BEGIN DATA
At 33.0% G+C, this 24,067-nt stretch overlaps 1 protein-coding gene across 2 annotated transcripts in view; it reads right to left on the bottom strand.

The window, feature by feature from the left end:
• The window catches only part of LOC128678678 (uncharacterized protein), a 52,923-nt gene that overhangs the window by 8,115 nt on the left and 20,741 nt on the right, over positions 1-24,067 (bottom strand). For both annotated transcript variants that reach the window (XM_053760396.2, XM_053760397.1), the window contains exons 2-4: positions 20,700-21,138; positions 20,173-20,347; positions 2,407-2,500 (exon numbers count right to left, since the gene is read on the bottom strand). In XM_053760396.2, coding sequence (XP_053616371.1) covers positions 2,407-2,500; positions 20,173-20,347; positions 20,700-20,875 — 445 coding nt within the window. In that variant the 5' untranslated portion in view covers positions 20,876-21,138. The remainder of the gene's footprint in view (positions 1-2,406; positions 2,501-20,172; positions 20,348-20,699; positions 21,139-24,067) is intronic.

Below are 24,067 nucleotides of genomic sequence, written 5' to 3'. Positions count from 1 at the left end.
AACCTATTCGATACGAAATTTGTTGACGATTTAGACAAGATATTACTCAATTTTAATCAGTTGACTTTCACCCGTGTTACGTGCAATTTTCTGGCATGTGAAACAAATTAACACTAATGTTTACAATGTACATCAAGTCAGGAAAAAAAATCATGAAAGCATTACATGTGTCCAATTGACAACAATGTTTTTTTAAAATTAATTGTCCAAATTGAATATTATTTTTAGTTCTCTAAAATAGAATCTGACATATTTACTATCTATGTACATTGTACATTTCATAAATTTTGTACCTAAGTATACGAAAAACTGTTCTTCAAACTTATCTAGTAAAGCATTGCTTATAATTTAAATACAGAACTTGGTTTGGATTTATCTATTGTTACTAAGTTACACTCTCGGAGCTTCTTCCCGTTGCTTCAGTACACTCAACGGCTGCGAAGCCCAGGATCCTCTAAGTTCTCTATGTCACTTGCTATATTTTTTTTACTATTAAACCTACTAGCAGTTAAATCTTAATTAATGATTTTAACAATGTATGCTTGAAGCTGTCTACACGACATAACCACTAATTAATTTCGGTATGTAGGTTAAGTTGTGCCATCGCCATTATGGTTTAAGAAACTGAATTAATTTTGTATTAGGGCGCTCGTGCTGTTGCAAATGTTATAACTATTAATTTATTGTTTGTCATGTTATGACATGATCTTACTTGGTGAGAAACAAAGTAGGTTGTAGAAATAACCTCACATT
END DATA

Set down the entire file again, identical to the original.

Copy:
At 33.0% G+C, this 24,067-nt stretch overlaps 1 protein-coding gene across 2 annotated transcripts in view; it reads right to left on the bottom strand.

The window, feature by feature from the left end:
• The window catches only part of LOC128678678 (uncharacterized protein), a 52,923-nt gene that overhangs the window by 8,115 nt on the left and 20,741 nt on the right, over positions 1-24,067 (bottom strand). For both annotated transcript variants that reach the window (XM_053760396.2, XM_053760397.1), the window contains exons 2-4: positions 20,700-21,138; positions 20,173-20,347; positions 2,407-2,500 (exon numbers count right to left, since the gene is read on the bottom strand). In XM_053760396.2, coding sequence (XP_053616371.1) covers positions 2,407-2,500; positions 20,173-20,347; positions 20,700-20,875 — 445 coding nt within the window. In that variant the 5' untranslated portion in view covers positions 20,876-21,138. The remainder of the gene's footprint in view (positions 1-2,406; positions 2,501-20,172; positions 20,348-20,699; positions 21,139-24,067) is intronic.

Below are 24,067 nucleotides of genomic sequence, written 5' to 3'. Positions count from 1 at the left end.
AACCTATTCGATACGAAATTTGTTGACGATTTAGACAAGATATTACTCAATTTTAATCAGTTGACTTTCACCCGTGTTACGTGCAATTTTCTGGCATGTGAAACAAATTAACACTAATGTTTACAATGTACATCAAGTCAGGAAAAAAAATCATGAAAGCATTACATGTGTCCAATTGACAACAATGTTTTTTTAAAATTAATTGTCCAAATTGAATATTATTTTTAGTTCTCTAAAATAGAATCTGACATATTTACTATCTATGTACATTGTACATTTCATAAATTTTGTACCTAAGTATACGAAAAACTGTTCTTCAAACTTATCTAGTAAAGCATTGCTTATAATTTAAATACAGAACTTGGTTTGGATTTATCTATTGTTACTAAGTTACACTCTCGGAGCTTCTTCCCGTTGCTTCAGTACACTCAACGGCTGCGAAGCCCAGGATCCTCTAAGTTCTCTATGTCACTTGCTATATTTTTTTTACTATTAAACCTACTAGCAGTTAAATCTTAATTAATGATTTTAACAATGTATGCTTGAAGCTGTCTACACGACATAACCACTAATTAATTTCGGTATGTAGGTTAAGTTGTGCCATCGCCATTATGGTTTAAGAAACTGAATTAATTTTGTATTAGGGCGCTCGTGCTGTTGCAAATGTTATAACTATTAATTTATTGTTTGTCATGTTATGACATGATCTTACTTGGTGAGAAACAAAGTAGGTTGTAGAAATAACCTCACATT